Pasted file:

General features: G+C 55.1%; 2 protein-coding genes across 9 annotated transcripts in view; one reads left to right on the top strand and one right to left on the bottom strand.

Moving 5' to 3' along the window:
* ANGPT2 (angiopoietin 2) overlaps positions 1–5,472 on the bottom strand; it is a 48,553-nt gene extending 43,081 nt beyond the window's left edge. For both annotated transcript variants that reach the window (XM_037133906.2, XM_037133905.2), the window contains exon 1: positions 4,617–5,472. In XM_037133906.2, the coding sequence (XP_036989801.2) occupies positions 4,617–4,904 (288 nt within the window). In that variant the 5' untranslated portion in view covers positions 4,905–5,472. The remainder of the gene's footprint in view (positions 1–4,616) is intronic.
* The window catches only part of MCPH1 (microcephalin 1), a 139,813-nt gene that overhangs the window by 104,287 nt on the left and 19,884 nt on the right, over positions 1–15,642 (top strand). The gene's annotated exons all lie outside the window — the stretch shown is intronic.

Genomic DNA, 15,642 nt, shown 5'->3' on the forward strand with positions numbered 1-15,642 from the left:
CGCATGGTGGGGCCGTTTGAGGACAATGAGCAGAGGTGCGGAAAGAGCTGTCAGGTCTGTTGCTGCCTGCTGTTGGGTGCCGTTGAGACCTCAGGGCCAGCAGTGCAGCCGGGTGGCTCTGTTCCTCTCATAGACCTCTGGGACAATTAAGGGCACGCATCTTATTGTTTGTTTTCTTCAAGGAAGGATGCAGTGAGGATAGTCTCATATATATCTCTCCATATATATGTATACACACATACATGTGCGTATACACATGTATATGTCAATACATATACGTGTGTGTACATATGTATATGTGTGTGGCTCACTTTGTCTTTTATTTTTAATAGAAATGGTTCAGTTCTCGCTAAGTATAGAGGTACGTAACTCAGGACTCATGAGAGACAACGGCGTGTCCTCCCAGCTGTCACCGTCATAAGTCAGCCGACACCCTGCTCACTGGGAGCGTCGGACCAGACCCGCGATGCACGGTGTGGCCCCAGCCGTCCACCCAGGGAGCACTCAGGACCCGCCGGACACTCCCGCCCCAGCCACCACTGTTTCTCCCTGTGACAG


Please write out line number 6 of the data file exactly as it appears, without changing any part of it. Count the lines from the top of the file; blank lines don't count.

CGCATGGTGGGGCCGTTTGAGGACAATGAGCAGAGGTGCGGAAAGAGCTGTCAGGTCTGTTGCTGCCTGCTGTTGGGTGCCGTTGAGACCTCAGGGCCAGCAGTGCAGCCGGGTGGCTCTGTTCCTCTCATAGACCTCTGGGACAATTAAGGGCACGCATCTTATTGTTTGTTTTCTTCAAGGAAGGATGCAGTGAGGATAGTCTCATATATATCTCTCCATATATATGTATACACACATACATGTGCGTATACACATGTATATGTCAATACATATACGTGTGTGTACATATGTATATGTGTGTGGCTCACTTTGTCTTTTATTTTTAATAGAAATGGTTCAGTTCTCGCTAAGTATAGAGGTACGTAACTCAGGACTCATGAGAGACAACGGCGTGTCCTCCCAGCTGTCACCGTCATAAGTCAGCCGACACCCTGCTCACTGGGAGCGTCGGACCAGACCCGCGATGCACGGTGTGGCCCCAGCCGTCCACCCAGGGAGCACTCAGGACCCGCCGGACACTCCCGCCCCAGCCACCACTGTTTCTCCCTGTGACAG